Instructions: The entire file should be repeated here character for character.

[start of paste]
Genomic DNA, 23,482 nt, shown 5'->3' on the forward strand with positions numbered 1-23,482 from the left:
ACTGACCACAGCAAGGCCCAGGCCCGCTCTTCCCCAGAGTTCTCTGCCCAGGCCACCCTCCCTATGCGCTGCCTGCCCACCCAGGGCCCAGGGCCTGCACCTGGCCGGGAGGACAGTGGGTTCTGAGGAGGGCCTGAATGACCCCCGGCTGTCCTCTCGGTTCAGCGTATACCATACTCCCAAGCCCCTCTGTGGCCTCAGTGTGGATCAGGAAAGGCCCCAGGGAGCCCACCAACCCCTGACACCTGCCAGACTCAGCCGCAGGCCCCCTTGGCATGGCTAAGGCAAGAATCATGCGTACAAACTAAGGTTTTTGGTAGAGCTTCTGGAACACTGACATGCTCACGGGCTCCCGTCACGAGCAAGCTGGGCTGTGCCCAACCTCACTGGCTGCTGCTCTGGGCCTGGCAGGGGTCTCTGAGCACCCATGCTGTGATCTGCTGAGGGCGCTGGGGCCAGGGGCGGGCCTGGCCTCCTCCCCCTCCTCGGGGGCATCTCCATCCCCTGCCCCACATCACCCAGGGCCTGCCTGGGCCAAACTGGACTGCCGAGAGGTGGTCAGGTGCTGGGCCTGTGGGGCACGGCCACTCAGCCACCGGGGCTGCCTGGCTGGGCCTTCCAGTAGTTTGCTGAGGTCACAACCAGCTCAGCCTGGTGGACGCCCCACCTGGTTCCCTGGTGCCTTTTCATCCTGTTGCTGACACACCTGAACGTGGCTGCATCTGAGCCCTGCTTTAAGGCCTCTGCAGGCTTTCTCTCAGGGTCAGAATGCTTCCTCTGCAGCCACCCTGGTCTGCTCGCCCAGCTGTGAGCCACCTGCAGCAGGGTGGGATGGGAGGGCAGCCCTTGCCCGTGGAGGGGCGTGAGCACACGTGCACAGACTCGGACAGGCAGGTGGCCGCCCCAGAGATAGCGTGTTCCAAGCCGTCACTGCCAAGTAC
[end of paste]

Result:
Genomic DNA, 23,482 nt, shown 5'->3' on the forward strand with positions numbered 1-23,482 from the left:
ACTGACCACAGCAAGGCCCAGGCCCGCTCTTCCCCAGAGTTCTCTGCCCAGGCCACCCTCCCTATGCGCTGCCTGCCCACCCAGGGCCCAGGGCCTGCACCTGGCCGGGAGGACAGTGGGTTCTGAGGAGGGCCTGAATGACCCCCGGCTGTCCTCTCGGTTCAGCGTATACCATACTCCCAAGCCCCTCTGTGGCCTCAGTGTGGATCAGGAAAGGCCCCAGGGAGCCCACCAACCCCTGACACCTGCCAGACTCAGCCGCAGGCCCCCTTGGCATGGCTAAGGCAAGAATCATGCGTACAAACTAAGGTTTTTGGTAGAGCTTCTGGAACACTGACATGCTCACGGGCTCCCGTCACGAGCAAGCTGGGCTGTGCCCAACCTCACTGGCTGCTGCTCTGGGCCTGGCAGGGGTCTCTGAGCACCCATGCTGTGATCTGCTGAGGGCGCTGGGGCCAGGGGCGGGCCTGGCCTCCTCCCCCTCCTCGGGGGCATCTCCATCCCCTGCCCCACATCACCCAGGGCCTGCCTGGGCCAAACTGGACTGCCGAGAGGTGGTCAGGTGCTGGGCCTGTGGGGCACGGCCACTCAGCCACCGGGGCTGCCTGGCTGGGCCTTCCAGTAGTTTGCTGAGGTCACAACCAGCTCAGCCTGGTGGACGCCCCACCTGGTTCCCTGGTGCCTTTTCATCCTGTTGCTGACACACCTGAACGTGGCTGCATCTGAGCCCTGCTTTAAGGCCTCTGCAGGCTTTCTCTCAGGGTCAGAATGCTTCCTCTGCAGCCACCCTGGTCTGCTCGCCCAGCTGTGAGCCACCTGCAGCAGGGTGGGATGGGAGGGCAGCCCTTGCCCGTGGAGGGGCGTGAGCACACGTGCACAGACTCGGACAGGCAGGTGGCCGCCCCAGAGATAGCGTGTTCCAAGCCGTCACTGCCAAGTAC